2016—It Could be a Great Year for Play
The year is only 2 weeks old and I can already tell that it is going to be a great year for play.
The New Jersey State House and Senate voted at the end of the year to make recess mandatory. The bill is now sitting on Governor Christie’s desk waiting for his signature. The legislation will require schools to provide at least 20 minutes of recess daily to students in kindergarten through the fifth grade.
A similar bill is up for discussion in the Florida legislature. Legislators in both houses filed identical bills on January 4th , to require school districts to devote at least 20 minutes a day to unstructured play, preferably outside, for elementary students. “We’re placing undue pressure on our kids,” said State Rep. Rene Plasencia, an Orlando Republican and educator who proposed House Bill 833 with four co-sponsors, three Republicans and a Democrat. In addition to making recess mandatory, the Florida bill states that a teacher or school would be prohibited from curtailing recess to punish a student for poor behavior or to make up missed academic work. As play advocates know, often it is the children with poor behavior that need recess the most.
There is some concern in the state about what will be eliminated from the schedule if schools must add 20 minutes into the schedule for play. After all, they are already mandated to spend 90 minutes reading and there is constant pressure to prepare the students adequately for tests. These naysayers should spend time reading about a different recess experiment that recently has been flying through social media. An elementary school in Texas has changed the schedule so that students have an hour of recess a day—two 15 minute sessions both in the morning and the afternoon. This tripled the amount of recess they had last year. The experiment at Eagle Mountain Elementary School in Fort Worth, Texas, is part of a project designed by Texas Christian University kinesiologist Debbie Rhea to see how play can improve student achievement. The teachers were incredibly apprehensive when the school year started.
"There was a part of me that was very nervous about it," Donna McBride, a first-grade teacher at the school, told TODAY Parents. "I was trying to wrap my head around my class going outside four times a day and still being able to teach those children all the things they needed to learn." Yet half way through the school year the students are ahead of schedule. According the story on NPR, teachers at Eagle Mountain say they've seen a huge transformation in their students. They say kids are less distracted, they make more eye contact, and they tattle less.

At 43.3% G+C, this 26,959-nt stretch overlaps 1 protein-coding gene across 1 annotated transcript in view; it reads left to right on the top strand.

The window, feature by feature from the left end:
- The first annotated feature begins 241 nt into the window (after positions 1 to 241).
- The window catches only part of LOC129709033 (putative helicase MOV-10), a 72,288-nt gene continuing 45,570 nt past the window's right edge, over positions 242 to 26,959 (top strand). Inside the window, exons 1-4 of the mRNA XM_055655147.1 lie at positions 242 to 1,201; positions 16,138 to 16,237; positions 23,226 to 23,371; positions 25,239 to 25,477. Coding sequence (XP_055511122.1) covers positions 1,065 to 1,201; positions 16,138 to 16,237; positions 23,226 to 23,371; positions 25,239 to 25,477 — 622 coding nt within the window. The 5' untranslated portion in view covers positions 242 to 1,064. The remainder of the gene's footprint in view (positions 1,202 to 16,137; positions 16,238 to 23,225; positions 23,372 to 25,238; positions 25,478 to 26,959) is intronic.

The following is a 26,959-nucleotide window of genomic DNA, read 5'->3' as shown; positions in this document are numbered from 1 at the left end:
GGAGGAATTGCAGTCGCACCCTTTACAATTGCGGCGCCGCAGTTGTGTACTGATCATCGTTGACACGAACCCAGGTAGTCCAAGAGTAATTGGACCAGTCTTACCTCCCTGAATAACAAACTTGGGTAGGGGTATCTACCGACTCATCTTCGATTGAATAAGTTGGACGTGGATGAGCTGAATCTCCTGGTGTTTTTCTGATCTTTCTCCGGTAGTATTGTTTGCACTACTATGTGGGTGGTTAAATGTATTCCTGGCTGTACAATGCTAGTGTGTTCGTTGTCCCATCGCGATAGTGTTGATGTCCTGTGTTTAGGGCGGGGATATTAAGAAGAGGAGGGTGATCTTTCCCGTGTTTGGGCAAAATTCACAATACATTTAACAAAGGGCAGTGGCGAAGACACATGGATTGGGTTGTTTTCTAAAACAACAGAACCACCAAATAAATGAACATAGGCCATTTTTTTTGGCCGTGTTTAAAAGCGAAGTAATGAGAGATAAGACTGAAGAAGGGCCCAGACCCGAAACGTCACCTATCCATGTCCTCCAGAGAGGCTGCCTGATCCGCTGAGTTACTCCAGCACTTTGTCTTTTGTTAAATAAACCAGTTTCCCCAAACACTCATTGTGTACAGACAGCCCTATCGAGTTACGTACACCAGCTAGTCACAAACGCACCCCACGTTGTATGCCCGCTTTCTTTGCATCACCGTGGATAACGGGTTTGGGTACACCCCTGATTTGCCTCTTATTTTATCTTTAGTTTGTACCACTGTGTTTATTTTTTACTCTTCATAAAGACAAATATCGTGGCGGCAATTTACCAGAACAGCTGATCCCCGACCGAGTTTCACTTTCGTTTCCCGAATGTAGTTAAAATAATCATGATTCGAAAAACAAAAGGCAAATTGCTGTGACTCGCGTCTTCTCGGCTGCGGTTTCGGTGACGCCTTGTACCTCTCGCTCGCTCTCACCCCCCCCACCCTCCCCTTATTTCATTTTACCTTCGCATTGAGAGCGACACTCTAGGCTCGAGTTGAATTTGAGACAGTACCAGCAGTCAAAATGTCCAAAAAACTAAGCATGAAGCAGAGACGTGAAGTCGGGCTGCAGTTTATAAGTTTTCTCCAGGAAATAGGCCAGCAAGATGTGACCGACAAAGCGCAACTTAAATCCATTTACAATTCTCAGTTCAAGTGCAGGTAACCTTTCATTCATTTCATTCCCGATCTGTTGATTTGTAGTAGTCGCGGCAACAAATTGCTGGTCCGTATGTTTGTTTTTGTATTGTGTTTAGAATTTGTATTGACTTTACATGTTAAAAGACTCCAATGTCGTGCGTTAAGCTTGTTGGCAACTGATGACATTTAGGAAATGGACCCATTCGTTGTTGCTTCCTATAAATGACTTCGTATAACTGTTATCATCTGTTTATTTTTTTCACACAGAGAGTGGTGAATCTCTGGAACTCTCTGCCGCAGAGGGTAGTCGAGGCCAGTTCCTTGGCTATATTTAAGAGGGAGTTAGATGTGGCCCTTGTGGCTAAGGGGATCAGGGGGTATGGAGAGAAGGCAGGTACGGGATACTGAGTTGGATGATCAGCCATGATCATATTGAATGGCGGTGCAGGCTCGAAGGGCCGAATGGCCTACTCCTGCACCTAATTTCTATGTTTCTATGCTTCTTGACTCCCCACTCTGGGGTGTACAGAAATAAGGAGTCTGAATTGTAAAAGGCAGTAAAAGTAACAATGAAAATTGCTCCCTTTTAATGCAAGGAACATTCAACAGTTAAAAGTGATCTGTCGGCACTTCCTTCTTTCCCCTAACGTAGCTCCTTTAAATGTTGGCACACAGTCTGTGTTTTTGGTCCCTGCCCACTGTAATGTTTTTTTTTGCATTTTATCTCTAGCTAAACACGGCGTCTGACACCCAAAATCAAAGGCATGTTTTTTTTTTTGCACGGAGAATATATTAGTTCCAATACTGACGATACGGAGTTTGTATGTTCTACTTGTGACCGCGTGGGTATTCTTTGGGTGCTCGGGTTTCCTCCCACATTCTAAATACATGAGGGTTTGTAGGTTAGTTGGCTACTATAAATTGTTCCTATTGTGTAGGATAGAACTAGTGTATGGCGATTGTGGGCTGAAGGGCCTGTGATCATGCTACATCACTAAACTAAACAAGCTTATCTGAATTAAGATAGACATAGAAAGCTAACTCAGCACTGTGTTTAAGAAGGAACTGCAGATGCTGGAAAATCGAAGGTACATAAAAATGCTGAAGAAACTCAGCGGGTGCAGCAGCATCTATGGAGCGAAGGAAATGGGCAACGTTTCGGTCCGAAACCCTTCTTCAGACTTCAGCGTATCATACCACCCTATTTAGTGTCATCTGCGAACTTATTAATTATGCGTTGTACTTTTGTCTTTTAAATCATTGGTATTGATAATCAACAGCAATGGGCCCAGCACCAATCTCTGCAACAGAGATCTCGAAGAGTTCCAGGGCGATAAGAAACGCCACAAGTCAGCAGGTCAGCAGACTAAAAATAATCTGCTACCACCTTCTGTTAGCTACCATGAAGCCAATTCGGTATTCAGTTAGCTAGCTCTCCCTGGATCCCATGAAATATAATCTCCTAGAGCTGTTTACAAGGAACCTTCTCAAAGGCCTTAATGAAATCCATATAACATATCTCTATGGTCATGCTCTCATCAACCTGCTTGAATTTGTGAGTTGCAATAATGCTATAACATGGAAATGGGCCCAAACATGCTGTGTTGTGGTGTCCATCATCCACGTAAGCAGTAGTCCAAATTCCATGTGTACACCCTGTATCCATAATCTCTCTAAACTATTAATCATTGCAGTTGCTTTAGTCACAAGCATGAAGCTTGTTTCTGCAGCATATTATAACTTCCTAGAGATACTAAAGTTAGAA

Then there are the pencils.
"You know why I was sharpening them? Because they were grinding on them, they were breaking them, they were chewing on them. They're not doing that now. They're actually using their pencils for the way that they were designed — to write things!" says teacher Cathy Wells.
At this point, it is only the kindergarteners and first graders getting all of this great play time. The plan is to add a grade each year. Recess is part of bigger program called LIINK. In addition to recess, the program is looking at testing differently, creating equality across content areas, adding character development to the curriculum, and restructuring the school.
In addition to recess sneaking back into our schools, we are beginning to see other pay-offs from the work that has been done by play advocates. This week in Canada, the Lawson Foundation launched an Outdoor Play Strategy and announced 14 newly funded outdoor play projects and an evaluation to capture the learning. The Outdoor Play Strategy aims to increase children’s opportunities for self-directed play outdoors in all settings - at home, in school, in child care, the community and nature. The $2.7 million dollar funding strategy seeks to help better understand how to support Canadian communities to foster outdoor play.
According to Tim Gill of Rethinking Childhood (and a huge play advocate), “The breadth of the program is striking, with a bold mix of approaches, disciplines and geographical coverage. The projects cover community action, practice development, policy, research, capacity building and advocacy in a wide range of contexts: at home, in school, in child care, the community and nature. Interventions are aimed at municipal, regional and national levels. Moreover, $230,000 – almost 10 per cent of the total budget – has been allocated for evaluation, so the prospects are good for others to learn from the initiative. It is refreshing to see a philanthropic funder that is willing to take such a strategic, long-term approach.”
The program is funding nature play, research about risk and play, the use of loose parts and more. With the commitment to an outdoor play strategy and the evaluation that goes with it, the Lawson Foundation could be benefiting children around the world as other funders, politicians, and other decision makers see the impact outdoor plays has on children.
With more recess, more play and more research, it seems to me like 2016 is starting off just right. Now we have to keep it going for another 50 weeks. Happy New Year!